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Teachers join front-line workers concerned over new CDC mask guidance

The sudden easing of requirements for some, but not all, is stressing an "exhausted and sometimes scapegoated workforce," according to a letter obtained by NBC News.
Students attend an assembly at Wilson High School in West Lawn, Pa., on April 13, 2021.
Students at an assembly at Wilson High School in West Lawn, Pa., on April 13.Ben Hasty / Reading Eagle via Getty Images file

WASHINGTON — The country's second largest teachers union says the Centers for Disease Control and Prevention's recent change in masking guidance is stressing an "exhausted and sometimes scapegoated workforce," with some states already banning masks in schools, according to a letter obtained by NBC News.

"With the school year ending within weeks, we had hoped to have the time this summer to prepare and incorporate any new COVID-19 guidance into our back-to-school plans," Randi Weingarten, president of the American Federation of Teachers, said in the letter to the CDC's director, Dr. Rochelle Walensky, and Education Secretary Miguel Cardona.

"Unfortunately, certain states rushed to act, such as Texas, which totally eliminated its mask mandates, regardless of age, even though vaccines are yet to be approved for those under the age of 12 and fewer than 50 percent of the U.S. population are fully vaccinated," said Weingarten, who represents 1.7 million members.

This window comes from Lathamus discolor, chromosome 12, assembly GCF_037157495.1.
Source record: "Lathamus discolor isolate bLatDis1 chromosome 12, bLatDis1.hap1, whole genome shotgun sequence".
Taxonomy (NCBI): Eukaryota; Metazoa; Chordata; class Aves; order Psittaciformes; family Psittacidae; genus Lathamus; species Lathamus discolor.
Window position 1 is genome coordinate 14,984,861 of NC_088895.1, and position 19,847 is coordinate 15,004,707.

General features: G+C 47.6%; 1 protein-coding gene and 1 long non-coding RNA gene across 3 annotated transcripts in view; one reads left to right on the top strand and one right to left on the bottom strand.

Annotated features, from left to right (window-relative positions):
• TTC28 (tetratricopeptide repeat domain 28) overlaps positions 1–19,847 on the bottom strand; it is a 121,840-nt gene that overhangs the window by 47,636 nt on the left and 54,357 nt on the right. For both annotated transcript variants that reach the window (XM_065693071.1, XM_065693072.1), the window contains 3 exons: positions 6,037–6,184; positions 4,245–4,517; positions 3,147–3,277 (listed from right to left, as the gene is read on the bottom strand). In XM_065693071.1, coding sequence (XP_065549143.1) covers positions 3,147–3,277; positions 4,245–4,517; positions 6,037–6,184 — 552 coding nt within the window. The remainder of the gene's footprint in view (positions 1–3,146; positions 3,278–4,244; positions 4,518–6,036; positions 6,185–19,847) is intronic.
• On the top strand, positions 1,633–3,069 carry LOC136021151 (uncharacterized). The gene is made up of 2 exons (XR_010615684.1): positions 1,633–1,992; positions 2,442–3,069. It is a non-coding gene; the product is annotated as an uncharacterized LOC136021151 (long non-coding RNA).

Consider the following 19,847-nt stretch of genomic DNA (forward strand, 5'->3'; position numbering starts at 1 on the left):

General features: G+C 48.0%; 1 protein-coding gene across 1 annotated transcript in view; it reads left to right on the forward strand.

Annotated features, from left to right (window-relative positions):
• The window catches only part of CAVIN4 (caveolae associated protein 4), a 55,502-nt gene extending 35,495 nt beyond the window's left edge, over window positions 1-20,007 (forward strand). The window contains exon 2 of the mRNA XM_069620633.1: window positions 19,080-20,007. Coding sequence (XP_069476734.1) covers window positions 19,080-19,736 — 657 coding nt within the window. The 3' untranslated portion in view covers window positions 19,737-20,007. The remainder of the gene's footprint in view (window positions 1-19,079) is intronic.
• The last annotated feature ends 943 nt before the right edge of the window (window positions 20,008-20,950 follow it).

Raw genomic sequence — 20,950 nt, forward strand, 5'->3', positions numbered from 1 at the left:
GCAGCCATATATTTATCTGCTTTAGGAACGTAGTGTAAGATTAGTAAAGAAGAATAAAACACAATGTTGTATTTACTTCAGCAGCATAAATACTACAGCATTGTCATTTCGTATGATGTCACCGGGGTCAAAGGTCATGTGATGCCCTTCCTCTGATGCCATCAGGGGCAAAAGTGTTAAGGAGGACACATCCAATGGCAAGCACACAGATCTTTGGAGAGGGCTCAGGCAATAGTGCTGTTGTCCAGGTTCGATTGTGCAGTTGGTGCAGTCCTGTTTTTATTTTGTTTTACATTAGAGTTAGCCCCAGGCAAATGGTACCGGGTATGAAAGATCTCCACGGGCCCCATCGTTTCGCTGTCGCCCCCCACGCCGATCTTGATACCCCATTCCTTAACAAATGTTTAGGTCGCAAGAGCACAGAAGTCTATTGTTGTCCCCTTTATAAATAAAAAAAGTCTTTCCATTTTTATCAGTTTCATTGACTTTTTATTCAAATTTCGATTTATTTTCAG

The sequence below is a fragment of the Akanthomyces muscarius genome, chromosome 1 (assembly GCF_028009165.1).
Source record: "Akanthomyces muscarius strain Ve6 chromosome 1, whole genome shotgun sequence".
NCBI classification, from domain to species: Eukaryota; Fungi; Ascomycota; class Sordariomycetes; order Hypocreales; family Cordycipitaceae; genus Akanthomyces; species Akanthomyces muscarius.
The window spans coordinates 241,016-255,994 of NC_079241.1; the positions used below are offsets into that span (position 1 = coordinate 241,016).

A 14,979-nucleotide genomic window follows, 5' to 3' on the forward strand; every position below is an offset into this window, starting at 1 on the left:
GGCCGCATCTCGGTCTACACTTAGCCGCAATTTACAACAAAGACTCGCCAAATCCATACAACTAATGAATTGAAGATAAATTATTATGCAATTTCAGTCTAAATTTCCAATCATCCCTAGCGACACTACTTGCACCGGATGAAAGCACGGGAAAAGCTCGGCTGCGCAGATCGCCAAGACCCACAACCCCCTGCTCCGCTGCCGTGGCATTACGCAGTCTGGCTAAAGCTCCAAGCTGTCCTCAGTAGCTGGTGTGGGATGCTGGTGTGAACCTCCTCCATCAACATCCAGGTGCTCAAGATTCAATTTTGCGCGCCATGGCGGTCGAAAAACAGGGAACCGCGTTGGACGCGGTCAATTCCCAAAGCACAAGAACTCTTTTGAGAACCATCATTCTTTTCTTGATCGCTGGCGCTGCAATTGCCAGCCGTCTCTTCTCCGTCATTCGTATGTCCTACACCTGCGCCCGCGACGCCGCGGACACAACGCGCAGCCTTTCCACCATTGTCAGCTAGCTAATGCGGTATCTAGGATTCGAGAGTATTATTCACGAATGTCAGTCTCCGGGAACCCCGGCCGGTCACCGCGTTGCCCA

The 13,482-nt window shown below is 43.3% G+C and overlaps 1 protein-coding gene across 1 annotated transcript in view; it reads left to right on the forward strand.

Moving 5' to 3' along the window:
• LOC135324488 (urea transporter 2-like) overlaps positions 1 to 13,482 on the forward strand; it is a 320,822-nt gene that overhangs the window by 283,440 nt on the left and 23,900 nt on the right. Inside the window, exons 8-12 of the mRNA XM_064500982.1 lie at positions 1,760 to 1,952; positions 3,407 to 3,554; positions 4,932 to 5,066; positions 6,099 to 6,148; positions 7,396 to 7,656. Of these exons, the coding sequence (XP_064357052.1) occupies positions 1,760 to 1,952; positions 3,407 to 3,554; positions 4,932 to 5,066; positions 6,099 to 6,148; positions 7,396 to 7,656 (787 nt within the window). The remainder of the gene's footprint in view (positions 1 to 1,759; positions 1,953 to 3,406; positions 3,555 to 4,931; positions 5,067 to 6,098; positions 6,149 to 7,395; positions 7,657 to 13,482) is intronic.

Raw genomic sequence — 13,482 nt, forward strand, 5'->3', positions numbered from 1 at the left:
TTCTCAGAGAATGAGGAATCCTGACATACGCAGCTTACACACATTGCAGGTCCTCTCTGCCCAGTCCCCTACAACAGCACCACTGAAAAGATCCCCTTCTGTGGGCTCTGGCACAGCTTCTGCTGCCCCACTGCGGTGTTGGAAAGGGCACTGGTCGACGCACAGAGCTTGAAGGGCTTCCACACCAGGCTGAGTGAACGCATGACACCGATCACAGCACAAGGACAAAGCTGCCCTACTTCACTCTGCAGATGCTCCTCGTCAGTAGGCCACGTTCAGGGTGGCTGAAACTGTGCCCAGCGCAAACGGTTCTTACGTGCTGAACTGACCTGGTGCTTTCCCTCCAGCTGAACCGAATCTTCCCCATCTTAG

Iowa also enacted a law prohibiting K-12 schools from mandating masks and barring cities and counties from mandating masks in businesses. Gov. Kim Reynolds said in a statement that she is "proud to be a governor of a state that values personal responsibility and individual liberties."

The CDC changed its guidance about masks last week, saying fully vaccinated people no longer need them in most places, leading a cascade of states to change their rules.

The CDC didn't immediately respond to a request for comment.

Walensky has said the CDC will issue new guidelines for schools, but it's unclear when that will happen. She has stressed that "evolving science" drove the decision and that the CDC wanted to share the science with Americans as quickly as possible.

The sudden change caught some stakeholders, including unions representing front-line workers, off guard. It has also led to confusion, some of it over how to verify that people are fully vaccinated, and criticism from some scientists that it's premature to drop masking policies with a significant percentage of people in the U.S. still unvaccinated.

The country's largest union of registered nurses called on the CDC to reverse its guidance, saying it isn't in the best interest of public health.

Recent studies have shown that immunocompromised people don't generate as strong an immune response to the vaccines, putting them at risk, especially because most children aren't vaccinated. It's unreasonable to expect millions of people who resisted wearing masks in the first place to be forthright and to continue to wear them regardless of their vaccination status, critics say.

The change leaves many questions unanswered in schools, in particular, Weingarten said, including whether the CDC is continuing to make masking a priority within all primary schools, along with 3 feet of social distancing. The union also wants to know what strategies and protocols the agency recommends to verify students' vaccination status.

Other questions include whether children under 12, who aren't yet eligible to be vaccinated, should remain masked both indoors and outdoors, the letter says, and whether the CDC will give guidance about how to blend classrooms of students who claim to be vaccinated with children who are ineligible for the vaccines for health or age reasons.